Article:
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High Court injunction to protect client connections

Posted on 31st October 2014
Case law

This case report is an excellent example of how the employer was able to rely on its terms and conditions of employment to ensure the employee did not retain the ability to go and work for the competitor in breach of contract.

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the defendant said that he was “not willing or able to return to work”

For many employers protecting client or customer connections is essential, especially when an employee resigns to go and work for a key competitor. In this case the importance of having a well drafted executive service agreement is highlighted as is the court’s willingness to stop a departing employee from going to work for a competitor without first giving the required notice under the service agreement.

Sunrise Brokers LLP v Michael Rodgers Court of Appeal October 2014

Facts

The background to this case involves the defendant Mr Rogers who worked in the city as an interdealer broker. The defendant under the terms of his executive service agreement was obliged to resign on giving 12 months’ notice. The agreement contained a garden leave clause and separate restrictive covenants that would have lasted for six months. The defendant had been employed since May 2009 and by all accounts was a successful employee who was able to earn substantial remuneration.

In breach of the terms of his service agreement, on 5 March 2014, the defendant entered into a new contract of employment with EOX, a key competitor of the claimant company, Sunrise Brokers. This new contract was to start on 1 January 2015 in New York.

On 27 March 2014 the defendant said to his employer that he “wanted to leave now” and walked out. The defendant did not give the required 12 months’ notice.

Repudiatory breach of contract not accepted

The claimant company, via its solicitors, advised the defendant that they were not prepared to accept his conduct as a repudiatory breach of contract. They argued that unless and until he gave the required 12 months’ notice his employment would continue and he was required to attend work. In reply the defendant said that he was “not willing or able to return to work” and requested that he be put on garden leave. The claimant company argued that garden leave did not apply because the claimant had not given the required notice. (Garden leave can only take place once notice has been given by either the employer or the employee.)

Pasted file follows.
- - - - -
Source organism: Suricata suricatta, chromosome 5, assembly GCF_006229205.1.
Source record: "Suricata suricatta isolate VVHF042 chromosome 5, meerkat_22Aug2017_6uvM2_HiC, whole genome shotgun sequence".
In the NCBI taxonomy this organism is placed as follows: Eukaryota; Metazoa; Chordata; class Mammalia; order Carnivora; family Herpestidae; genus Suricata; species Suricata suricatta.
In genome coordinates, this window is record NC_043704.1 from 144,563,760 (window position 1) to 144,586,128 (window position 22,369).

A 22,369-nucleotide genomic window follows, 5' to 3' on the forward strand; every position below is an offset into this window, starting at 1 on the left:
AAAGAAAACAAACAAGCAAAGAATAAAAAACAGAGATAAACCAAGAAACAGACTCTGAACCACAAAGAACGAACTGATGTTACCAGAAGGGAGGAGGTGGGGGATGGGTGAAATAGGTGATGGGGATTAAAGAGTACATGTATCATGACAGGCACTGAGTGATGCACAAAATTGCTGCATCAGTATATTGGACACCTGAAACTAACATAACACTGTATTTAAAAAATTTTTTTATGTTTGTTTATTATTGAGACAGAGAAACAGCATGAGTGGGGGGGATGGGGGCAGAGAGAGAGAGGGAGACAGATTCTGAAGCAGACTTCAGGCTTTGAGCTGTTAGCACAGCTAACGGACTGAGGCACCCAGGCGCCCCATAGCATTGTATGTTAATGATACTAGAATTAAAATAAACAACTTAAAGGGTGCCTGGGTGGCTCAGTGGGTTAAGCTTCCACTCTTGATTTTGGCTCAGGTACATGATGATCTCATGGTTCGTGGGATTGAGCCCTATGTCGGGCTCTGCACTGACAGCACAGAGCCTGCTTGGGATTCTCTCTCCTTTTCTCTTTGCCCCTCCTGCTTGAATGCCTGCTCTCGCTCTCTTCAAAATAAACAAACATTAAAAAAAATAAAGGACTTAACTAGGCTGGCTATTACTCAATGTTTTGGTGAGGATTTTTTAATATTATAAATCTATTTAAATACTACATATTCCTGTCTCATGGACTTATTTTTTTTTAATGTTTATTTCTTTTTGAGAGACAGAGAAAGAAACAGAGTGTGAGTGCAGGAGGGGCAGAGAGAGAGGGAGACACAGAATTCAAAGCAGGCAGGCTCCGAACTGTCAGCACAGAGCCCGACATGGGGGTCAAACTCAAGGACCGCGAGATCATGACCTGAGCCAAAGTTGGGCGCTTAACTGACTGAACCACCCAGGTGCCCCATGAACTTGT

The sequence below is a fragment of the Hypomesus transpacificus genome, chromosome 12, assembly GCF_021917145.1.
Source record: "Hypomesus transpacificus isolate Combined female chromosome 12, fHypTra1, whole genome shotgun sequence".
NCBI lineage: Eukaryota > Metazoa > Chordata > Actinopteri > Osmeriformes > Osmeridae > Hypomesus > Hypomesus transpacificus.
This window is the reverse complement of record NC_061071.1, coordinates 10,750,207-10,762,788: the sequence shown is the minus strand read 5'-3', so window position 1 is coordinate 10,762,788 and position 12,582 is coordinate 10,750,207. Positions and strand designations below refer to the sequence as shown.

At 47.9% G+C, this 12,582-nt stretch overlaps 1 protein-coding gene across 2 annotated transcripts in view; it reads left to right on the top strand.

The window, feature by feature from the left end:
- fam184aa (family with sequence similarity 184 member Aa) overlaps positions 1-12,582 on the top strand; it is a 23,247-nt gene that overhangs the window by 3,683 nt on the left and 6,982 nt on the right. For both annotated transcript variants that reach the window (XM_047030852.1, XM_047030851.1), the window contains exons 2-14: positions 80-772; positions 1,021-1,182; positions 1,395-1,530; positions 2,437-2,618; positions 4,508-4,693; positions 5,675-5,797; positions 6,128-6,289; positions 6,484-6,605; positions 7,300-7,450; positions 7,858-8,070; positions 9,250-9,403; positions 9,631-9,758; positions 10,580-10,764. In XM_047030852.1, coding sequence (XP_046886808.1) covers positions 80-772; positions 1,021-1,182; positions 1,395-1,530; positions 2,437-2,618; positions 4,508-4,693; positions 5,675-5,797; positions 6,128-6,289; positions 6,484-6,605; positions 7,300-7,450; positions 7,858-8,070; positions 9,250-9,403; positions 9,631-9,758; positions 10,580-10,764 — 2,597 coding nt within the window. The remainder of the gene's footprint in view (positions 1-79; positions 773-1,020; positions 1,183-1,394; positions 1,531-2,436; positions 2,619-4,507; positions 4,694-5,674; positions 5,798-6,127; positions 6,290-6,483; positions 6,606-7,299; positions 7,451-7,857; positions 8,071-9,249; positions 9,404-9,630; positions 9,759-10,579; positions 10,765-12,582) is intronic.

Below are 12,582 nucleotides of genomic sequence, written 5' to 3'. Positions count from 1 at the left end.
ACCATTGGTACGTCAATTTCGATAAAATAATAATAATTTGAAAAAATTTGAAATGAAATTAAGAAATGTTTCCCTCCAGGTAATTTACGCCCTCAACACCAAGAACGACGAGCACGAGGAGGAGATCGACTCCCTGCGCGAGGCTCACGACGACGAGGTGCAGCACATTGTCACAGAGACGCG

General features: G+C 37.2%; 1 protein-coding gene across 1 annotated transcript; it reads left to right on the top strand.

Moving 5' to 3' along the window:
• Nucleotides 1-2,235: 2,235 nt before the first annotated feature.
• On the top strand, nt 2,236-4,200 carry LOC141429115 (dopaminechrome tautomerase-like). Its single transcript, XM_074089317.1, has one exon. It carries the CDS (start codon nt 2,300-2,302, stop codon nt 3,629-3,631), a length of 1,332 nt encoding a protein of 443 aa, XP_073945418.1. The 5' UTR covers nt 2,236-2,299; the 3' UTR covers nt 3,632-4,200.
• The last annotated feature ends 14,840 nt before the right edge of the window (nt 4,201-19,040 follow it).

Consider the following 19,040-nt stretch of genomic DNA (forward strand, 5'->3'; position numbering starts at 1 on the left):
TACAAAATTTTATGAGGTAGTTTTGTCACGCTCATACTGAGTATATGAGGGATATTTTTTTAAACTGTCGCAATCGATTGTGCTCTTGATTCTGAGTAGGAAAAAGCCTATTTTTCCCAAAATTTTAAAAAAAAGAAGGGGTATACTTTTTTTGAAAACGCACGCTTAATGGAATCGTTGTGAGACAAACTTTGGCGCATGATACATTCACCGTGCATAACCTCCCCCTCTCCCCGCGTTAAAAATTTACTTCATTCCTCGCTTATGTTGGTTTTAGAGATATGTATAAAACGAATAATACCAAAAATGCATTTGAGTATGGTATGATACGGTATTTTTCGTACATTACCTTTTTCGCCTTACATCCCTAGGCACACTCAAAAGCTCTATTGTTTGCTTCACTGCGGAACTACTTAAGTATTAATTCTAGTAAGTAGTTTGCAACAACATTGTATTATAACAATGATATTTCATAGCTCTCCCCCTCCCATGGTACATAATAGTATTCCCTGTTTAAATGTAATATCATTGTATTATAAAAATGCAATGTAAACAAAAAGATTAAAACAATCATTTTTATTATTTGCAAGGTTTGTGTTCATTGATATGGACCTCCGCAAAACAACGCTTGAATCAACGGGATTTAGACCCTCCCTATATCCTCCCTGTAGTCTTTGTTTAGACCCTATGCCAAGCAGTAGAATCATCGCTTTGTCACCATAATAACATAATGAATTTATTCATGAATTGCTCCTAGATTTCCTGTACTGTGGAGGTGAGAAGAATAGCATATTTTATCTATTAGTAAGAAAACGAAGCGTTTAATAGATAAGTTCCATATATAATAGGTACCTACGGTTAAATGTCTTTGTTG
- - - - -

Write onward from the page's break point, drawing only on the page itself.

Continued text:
The defendant was given an ultimatum; he must return to work to effect a structured handover of his work and clients or he would not be paid. He refused. Thereafter the claimant company refused to pay him his normal salary and other benefits.

High Court decision

The claimant company applied to the High Court for a declaration that the defendant’s contract of employment continued until the expiry of the required notice. The High Court agreed with the claimant company and imposed an injunction on the defendant that he could not go and start work with EOX until January 2015. The High Court based its decision on the fact that it was open for the claimant company to decide whether it accepted the defendant’s failure to give notice as a repudiation of the contract or instead, as it did, elect to keep the contract alive.

The High Court also agreed that there had been no breach of contract by the claimant company arising from its refusal to pay the defendant. This was because he had made it clear he was not ready and willing to return to work. For example he had made it clear in emails that he was busy relocating from London to New York where he was going to start work with EOX.